March 8-21, 2002
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Former University rector appointed to governors panel
Senators OK plan
ITC announces modified dial-up lines plan
Researchers studying the complex process of tissue growth
Music faculty reach out to area students

Sounds of the wild are music to Shatin’s ears

At the Virginia Festival of the Book
Hot Links -- North American Growth in Cerebral Palsy Project
Lincoln personified ethics in politics
Budget Q&A -- second in a series

ITC announces modified dial-up lines plan

Staff Report

ITC logoIn early January, the Division of Information Technology and Com
munication
announced its intention to discontinue its free, low-speed dial-up modem lines at the end of the month, and that it would consider eliminating its high-speed lines at the end of spring semester.

After discussions with many individuals and groups around Grounds — including the provost, deans of schools, and school information technology officials — ITC has modified its original plan, phasing the changes in more gradually for both low- and high-speed lines.

ITC “acknowledges the need for access to the University network for students who live off Grounds, as well as the needs of students receiving financial aid for assistance in obtaining commercial ISP services,” according to an announcement.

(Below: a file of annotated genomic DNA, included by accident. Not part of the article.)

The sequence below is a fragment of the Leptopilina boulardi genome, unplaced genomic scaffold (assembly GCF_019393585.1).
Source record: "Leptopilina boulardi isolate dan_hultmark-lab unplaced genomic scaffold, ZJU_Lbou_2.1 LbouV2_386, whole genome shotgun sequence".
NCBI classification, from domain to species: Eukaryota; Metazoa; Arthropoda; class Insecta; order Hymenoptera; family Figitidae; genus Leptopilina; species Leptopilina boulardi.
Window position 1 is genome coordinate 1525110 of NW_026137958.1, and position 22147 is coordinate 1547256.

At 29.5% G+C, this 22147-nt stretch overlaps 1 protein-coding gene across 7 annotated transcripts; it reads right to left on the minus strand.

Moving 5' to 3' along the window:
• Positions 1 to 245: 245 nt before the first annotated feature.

The key elements of ITC’s revamped plan:

• Access to most low-speed and all high-speed dial-up lines will continue through the spring semester. On June 1, the low-speed lines will be discontinued. Access to a reduced number of high-speed lines will continue through the 2002-03 academic year.

• Beginning June 1, free dial-up lines will be available only to students. Access will be limited to University network services such as e-mail, University Web-based resources, Toolkit, etc. These dial-up lines will not provide connection to the Internet.

• For returning undergraduates and graduate students who will receive need-based financial aid in the 2002-03 year, the Office of Student Financial Services has added $135 to their calculated budget for related educational expenses. This recognizes the cost of purchasing an ISP account like NTELOS’s (formerly Cornerstone’s) unlimited access service.

• U.Va.’s “proxy server” and a forthcoming new service, U.Va.-Anywhere, will facilitate remote access to library materials that are normally accessible only from the University network.

Students, faculty and staff who have direct connections to the University’s Ethernet network are unaffected by the changes.

For information and alternatives, see http://www.itc.virginia.edu/pubs/modem-options.html. If you have questions about these changes, e-mail c.


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